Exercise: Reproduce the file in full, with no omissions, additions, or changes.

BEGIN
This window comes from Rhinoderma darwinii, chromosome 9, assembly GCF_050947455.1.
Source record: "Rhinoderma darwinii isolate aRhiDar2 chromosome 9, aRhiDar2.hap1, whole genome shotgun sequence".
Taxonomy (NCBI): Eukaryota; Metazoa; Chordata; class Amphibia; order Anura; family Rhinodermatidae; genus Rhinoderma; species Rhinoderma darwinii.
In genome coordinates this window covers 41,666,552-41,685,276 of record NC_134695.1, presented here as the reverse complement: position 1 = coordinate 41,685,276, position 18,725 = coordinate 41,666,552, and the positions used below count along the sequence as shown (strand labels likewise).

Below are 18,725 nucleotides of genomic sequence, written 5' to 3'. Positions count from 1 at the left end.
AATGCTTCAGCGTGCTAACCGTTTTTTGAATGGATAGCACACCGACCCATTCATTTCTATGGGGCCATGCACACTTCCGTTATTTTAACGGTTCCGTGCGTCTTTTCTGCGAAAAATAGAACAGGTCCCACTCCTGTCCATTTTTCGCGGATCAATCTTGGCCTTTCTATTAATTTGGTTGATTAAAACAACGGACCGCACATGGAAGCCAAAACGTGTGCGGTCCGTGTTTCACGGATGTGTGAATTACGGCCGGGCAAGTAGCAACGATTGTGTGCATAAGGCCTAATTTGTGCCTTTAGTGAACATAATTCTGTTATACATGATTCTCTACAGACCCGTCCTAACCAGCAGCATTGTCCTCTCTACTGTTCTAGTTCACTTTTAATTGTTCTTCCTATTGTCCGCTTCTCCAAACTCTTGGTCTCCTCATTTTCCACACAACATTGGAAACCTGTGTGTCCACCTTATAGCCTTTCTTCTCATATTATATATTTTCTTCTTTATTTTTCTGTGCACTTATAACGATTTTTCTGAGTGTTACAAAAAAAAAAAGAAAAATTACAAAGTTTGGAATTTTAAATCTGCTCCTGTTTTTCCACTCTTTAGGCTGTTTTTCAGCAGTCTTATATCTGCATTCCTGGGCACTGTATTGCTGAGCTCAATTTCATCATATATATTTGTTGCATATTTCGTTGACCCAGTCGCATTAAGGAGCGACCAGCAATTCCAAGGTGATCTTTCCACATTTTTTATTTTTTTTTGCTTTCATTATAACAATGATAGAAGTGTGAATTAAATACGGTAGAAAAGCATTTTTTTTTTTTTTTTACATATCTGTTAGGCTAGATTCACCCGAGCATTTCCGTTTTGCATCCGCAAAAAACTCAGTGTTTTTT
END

This window comes from Rhinoderma darwinii, chromosome 9, assembly GCF_050947455.1.
Source record: "Rhinoderma darwinii isolate aRhiDar2 chromosome 9, aRhiDar2.hap1, whole genome shotgun sequence".
Taxonomy (NCBI): Eukaryota; Metazoa; Chordata; class Amphibia; order Anura; family Rhinodermatidae; genus Rhinoderma; species Rhinoderma darwinii.
In genome coordinates this window covers 41,666,552-41,685,276 of record NC_134695.1, presented here as the reverse complement: position 1 = coordinate 41,685,276, position 18,725 = coordinate 41,666,552, and the positions used below count along the sequence as shown (strand labels likewise).

Below are 18,725 nucleotides of genomic sequence, written 5' to 3'. Positions count from 1 at the left end.
AATGCTTCAGCGTGCTAACCGTTTTTTGAATGGATAGCACACCGACCCATTCATTTCTATGGGGCCATGCACACTTCCGTTATTTTAACGGTTCCGTGCGTCTTTTCTGCGAAAAATAGAACAGGTCCCACTCCTGTCCATTTTTCGCGGATCAATCTTGGCCTTTCTATTAATTTGGTTGATTAAAACAACGGACCGCACATGGAAGCCAAAACGTGTGCGGTCCGTGTTTCACGGATGTGTGAATTACGGCCGGGCAAGTAGCAACGATTGTGTGCATAAGGCCTAATTTGTGCCTTTAGTGAACATAATTCTGTTATACATGATTCTCTACAGACCCGTCCTAACCAGCAGCATTGTCCTCTCTACTGTTCTAGTTCACTTTTAATTGTTCTTCCTATTGTCCGCTTCTCCAAACTCTTGGTCTCCTCATTTTCCACACAACATTGGAAACCTGTGTGTCCACCTTATAGCCTTTCTTCTCATATTATATATTTTCTTCTTTATTTTTCTGTGCACTTATAACGATTTTTCTGAGTGTTACAAAAAAAAAAAGAAAAATTACAAAGTTTGGAATTTTAAATCTGCTCCTGTTTTTCCACTCTTTAGGCTGTTTTTCAGCAGTCTTATATCTGCATTCCTGGGCACTGTATTGCTGAGCTCAATTTCATCATATATATTTGTTGCATATTTCGTTGACCCAGTCGCATTAAGGAGCGACCAGCAATTCCAAGGTGATCTTTCCACATTTTTTATTTTTTTTTGCTTTCATTATAACAATGATAGAAGTGTGAATTAAATACGGTAGAAAAGCATTTTTTTTTTTTTTTTACATATCTGTTAGGCTAGATTCACCCGAGCATTTCCGTTTTGCATCCGCAAAAAACTCAGTGTTTTTT